Rabbi Yaakov Menken is the founder of Project Genesis, a pioneering program in the field of Internet-based Jewish Outreach and education. Project Genesis hosts Torah.org, the Internet’s premier Jewish learning web site, as well as Cross-Currents and other Jewish sites and programs. Both Yaakov Menken and his organization maintain open communication with Jews at all levels of learning and education, and Project Genesis is endorsed by Jewish leaders from across the Jewish spectrum.
Rabbi Menken is the author of The Everything Torah Book, a basic guide to Jewish thought and history. Rabbi Menken is a featured writer for the Baltimore Sun’s In Good Faith blog, and his writing has appeared in the Jerusalem Report, the Baltimore Jewish Times, and elsewhere.
Yaakov Menken earned his Bachelor’s degree from Princeton University in Computer Science, and then pursued Rabbinic studies in Yeshivas Ohr Somayach of Monsey, NY, Beth Medrash Govoha in Jerusalem, and the Mirrer Yeshiva Jerusalem, before founding Project Genesis in 1993.
Jonathan Rosenblum is a widely-read columnist for the Jerusalem Post’s domestic and international editions and for the Hebrew daily Maariv. He is also a respected commentator on Israeli politics, society, culture and the Israeli legal system, who speaks frequently on these topics in the United States, Europe, and Israel. His articles appear regularly in numerous Jewish periodicals in the United States and Israel. Rosenblum is also the author of seven biographies of major modern Jewish figures.
In 1999, Rosenblum founded Jewish Media Resources, a media organization dedicated to furthering an understanding of Torah Judaism. Jewish Media Resources works with foreign journalists stationed in Israel and with local journalists by providing access to leading figures within the Orthodox Jewish community in Israel, and with information and insights about the community. Rosenblum is also the Jerusalem director of Am Echad, a media outreach organization founded in the United States. A graduate of the University of Chicago and Yale Law School, Rosenblum lives with his family in Jerusalem.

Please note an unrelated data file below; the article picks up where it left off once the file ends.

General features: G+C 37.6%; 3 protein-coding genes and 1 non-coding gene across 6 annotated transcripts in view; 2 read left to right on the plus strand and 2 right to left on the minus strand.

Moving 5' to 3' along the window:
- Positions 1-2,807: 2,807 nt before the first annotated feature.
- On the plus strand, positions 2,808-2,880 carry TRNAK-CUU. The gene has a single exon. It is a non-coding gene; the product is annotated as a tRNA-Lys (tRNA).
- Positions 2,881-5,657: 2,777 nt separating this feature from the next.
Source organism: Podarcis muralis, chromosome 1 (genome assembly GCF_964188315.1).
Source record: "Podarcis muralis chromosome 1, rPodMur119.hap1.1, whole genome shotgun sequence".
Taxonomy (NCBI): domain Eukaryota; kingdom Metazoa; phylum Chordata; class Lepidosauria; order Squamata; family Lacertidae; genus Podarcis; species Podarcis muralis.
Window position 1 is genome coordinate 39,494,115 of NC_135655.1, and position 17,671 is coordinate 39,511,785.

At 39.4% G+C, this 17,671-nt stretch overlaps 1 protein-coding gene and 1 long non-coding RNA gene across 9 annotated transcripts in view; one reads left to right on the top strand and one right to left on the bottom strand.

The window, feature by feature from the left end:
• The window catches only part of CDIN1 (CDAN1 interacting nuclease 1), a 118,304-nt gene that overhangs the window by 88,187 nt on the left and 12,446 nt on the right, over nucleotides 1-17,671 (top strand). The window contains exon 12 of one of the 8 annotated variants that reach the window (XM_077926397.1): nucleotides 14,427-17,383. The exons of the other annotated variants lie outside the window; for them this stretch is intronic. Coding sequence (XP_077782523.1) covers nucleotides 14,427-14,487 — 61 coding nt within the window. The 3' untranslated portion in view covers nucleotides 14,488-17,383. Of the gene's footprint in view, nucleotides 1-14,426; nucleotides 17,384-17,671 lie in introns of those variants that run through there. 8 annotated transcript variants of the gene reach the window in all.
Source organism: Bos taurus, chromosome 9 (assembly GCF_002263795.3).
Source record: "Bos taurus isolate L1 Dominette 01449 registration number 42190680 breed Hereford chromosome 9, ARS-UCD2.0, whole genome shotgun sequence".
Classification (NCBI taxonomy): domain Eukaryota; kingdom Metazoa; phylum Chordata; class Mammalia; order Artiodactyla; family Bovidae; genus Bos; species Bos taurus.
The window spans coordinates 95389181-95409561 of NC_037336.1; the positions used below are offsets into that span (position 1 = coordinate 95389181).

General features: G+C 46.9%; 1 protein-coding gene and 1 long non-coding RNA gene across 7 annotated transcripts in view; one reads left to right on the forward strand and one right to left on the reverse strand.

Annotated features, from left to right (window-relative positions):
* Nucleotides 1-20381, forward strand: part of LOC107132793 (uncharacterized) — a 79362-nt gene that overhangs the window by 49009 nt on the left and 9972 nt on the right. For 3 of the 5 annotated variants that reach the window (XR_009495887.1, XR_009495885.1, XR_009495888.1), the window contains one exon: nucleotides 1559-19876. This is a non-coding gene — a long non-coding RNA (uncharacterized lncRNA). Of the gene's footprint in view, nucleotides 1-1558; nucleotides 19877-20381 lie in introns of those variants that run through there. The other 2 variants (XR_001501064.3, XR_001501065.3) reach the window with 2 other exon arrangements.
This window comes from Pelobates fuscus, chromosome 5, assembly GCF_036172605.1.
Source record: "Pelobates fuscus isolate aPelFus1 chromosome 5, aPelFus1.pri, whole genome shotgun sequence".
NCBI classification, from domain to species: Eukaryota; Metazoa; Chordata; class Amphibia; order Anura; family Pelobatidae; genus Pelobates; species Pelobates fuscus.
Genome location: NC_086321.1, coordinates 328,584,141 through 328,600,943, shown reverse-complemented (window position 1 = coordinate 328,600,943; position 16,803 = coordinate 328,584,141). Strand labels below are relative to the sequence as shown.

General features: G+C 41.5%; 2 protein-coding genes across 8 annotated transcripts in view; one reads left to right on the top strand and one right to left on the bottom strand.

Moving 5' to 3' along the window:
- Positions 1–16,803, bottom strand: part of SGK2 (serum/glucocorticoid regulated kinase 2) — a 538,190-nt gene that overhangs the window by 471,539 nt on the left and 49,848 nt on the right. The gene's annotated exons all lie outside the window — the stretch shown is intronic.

Shira Leibowitz Schmidt was raised in an assimilated Jewish home in New York, and became observant while studying at Stanford University in California. In June 1967 she told her engineering school professor she would miss the final exam because she was going to Israel to volunteer during the Six Day War. “That’s the most original excuse I have ever been offered,” he responded. She arrived during the war and stayed, receiving her BSc in absentia. She subsequently met and married the late Elhanan Leibowitz, and they raised their six children in Beersheba. Mrs. Leibowitz acquired a Masters in Urban & Regional Planning from the Technion, and an MSc in Civil Engineering from University of Waterloo. Today she lives with her husband, Dr. Baruch Schmidt, in Netanya.
Mrs. Schmidt is a member of the faculty of the Haredi College for Women, and also co-founded Voices of the Wall, a group of Orthodox women which was created to balance the distorted perception created by Women of the Wall, a Jerusalem-based organization agitating to abandon traditional custom at the Western Wall. Voices of the Wall represents the vast majority of the women who take advantage of the opportunity to pray at the wall regularly, who wish to preserve the traditional nature of that holy site.
Rabbi Avi Shafran has served as Agudath Israel of America’s director of public affairs since 1994, and also blogs at his own site.
He received ordination from Rav Yaakov Yitzchok Ruderman, the founding Rosh Yeshiva of Yeshivas Ner Yisrael in Baltimore and was a student of Rav Ruderman’s son-in-law Rav Yaakov Weinberg, who followed his father-in-law as Rosh Yeshiva. Rabbi Shafran served as a high school rebbe for close to twenty years before assuming his current position, writes widely in the Jewish and general press and is the author of several books, including “Migrant Soul: The Story of an American Ger” (Targum/Feldheim) and, most recently “It’s All in the Angle” (Torah Temimah Publications/Judaica Press), a collection of selected essays.
Sarah Shapiro is a Jerusalem-based author, whose books include Growing With My Children [Targum], A Gift Passed Along [Shaar Press/Artscroll] and Wish I Were Here (Shaar Press/Artscroll). In 1991, she edited the first Our Lives Anthology, designed to promote writing by Orthodox women. The fourth volume in that series, All of Our Lives: An Anthology of Contemporary Jewish Writing, was opened to all Orthodox writers and published in May, 2009. She has also been teaching writing since 1992.
Mrs. Shapiro speaks in both Israel and the United States on numerous topics. Her articles have appeared through the years in The Jewish Observer, The Los Angeles Times, Jewish Week, Jerusalem Post, Yiddishkeit, International Herald Tribune, Hadassah, Jewish Action, torah.org, aish.com, ou.org and other publications. She has served as a columnist for Hamodia, The New Standard, Mishpacha, and American Jewish Spirit.